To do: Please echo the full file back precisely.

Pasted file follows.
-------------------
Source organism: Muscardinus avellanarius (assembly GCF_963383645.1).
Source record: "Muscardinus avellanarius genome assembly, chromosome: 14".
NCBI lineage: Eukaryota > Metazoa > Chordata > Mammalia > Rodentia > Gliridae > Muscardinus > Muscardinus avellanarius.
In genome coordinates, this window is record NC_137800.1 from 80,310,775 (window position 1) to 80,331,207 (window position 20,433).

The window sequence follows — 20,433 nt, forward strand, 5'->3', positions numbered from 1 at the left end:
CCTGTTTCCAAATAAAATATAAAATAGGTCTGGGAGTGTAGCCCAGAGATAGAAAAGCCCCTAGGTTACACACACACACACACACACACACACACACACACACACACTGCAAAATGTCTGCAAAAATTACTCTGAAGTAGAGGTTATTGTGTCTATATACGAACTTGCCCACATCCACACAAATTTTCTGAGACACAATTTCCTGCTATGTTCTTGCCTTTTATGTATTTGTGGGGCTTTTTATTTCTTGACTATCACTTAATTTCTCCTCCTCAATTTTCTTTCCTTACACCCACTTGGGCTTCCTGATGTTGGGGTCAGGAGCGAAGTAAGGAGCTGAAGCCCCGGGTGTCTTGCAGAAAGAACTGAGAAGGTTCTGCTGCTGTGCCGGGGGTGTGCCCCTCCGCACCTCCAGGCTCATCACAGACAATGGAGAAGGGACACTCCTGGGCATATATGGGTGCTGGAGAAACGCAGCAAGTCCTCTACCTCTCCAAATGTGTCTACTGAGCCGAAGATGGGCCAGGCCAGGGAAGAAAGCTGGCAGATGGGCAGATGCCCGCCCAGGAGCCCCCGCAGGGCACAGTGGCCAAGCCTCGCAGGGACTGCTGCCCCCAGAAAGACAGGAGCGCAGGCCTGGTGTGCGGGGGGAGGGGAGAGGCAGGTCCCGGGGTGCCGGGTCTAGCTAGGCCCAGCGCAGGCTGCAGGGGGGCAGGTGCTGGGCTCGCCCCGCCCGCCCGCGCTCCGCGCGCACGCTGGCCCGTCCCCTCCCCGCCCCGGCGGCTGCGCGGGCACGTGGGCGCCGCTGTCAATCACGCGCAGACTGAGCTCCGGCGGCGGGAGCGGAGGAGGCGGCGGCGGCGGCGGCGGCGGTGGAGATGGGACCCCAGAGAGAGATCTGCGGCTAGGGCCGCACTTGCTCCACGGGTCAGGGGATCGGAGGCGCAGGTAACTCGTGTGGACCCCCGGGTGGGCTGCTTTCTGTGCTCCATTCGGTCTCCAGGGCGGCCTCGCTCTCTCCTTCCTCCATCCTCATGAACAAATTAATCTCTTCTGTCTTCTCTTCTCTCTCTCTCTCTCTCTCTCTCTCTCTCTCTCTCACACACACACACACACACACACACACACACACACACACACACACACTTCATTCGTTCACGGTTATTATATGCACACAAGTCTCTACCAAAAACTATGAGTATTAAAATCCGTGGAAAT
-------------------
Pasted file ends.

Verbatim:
Source organism: Muscardinus avellanarius (assembly GCF_963383645.1).
Source record: "Muscardinus avellanarius genome assembly, chromosome: 14".
NCBI lineage: Eukaryota > Metazoa > Chordata > Mammalia > Rodentia > Gliridae > Muscardinus > Muscardinus avellanarius.
In genome coordinates, this window is record NC_137800.1 from 80,310,775 (window position 1) to 80,331,207 (window position 20,433).

The window sequence follows — 20,433 nt, forward strand, 5'->3', positions numbered from 1 at the left end:
CCTGTTTCCAAATAAAATATAAAATAGGTCTGGGAGTGTAGCCCAGAGATAGAAAAGCCCCTAGGTTACACACACACACACACACACACACACACACACACACACACTGCAAAATGTCTGCAAAAATTACTCTGAAGTAGAGGTTATTGTGTCTATATACGAACTTGCCCACATCCACACAAATTTTCTGAGACACAATTTCCTGCTATGTTCTTGCCTTTTATGTATTTGTGGGGCTTTTTATTTCTTGACTATCACTTAATTTCTCCTCCTCAATTTTCTTTCCTTACACCCACTTGGGCTTCCTGATGTTGGGGTCAGGAGCGAAGTAAGGAGCTGAAGCCCCGGGTGTCTTGCAGAAAGAACTGAGAAGGTTCTGCTGCTGTGCCGGGGGTGTGCCCCTCCGCACCTCCAGGCTCATCACAGACAATGGAGAAGGGACACTCCTGGGCATATATGGGTGCTGGAGAAACGCAGCAAGTCCTCTACCTCTCCAAATGTGTCTACTGAGCCGAAGATGGGCCAGGCCAGGGAAGAAAGCTGGCAGATGGGCAGATGCCCGCCCAGGAGCCCCCGCAGGGCACAGTGGCCAAGCCTCGCAGGGACTGCTGCCCCCAGAAAGACAGGAGCGCAGGCCTGGTGTGCGGGGGGAGGGGAGAGGCAGGTCCCGGGGTGCCGGGTCTAGCTAGGCCCAGCGCAGGCTGCAGGGGGGCAGGTGCTGGGCTCGCCCCGCCCGCCCGCGCTCCGCGCGCACGCTGGCCCGTCCCCTCCCCGCCCCGGCGGCTGCGCGGGCACGTGGGCGCCGCTGTCAATCACGCGCAGACTGAGCTCCGGCGGCGGGAGCGGAGGAGGCGGCGGCGGCGGCGGCGGCGGTGGAGATGGGACCCCAGAGAGAGATCTGCGGCTAGGGCCGCACTTGCTCCACGGGTCAGGGGATCGGAGGCGCAGGTAACTCGTGTGGACCCCCGGGTGGGCTGCTTTCTGTGCTCCATTCGGTCTCCAGGGCGGCCTCGCTCTCTCCTTCCTCCATCCTCATGAACAAATTAATCTCTTCTGTCTTCTCTTCTCTCTCTCTCTCTCTCTCTCTCTCTCTCTCTCTCACACACACACACACACACACACACACACACACACACACACACACACTTCATTCGTTCACGGTTATTATATGCACACAAGTCTCTACCAAAAACTATGAGTATTAAAATCCGTGGAAAT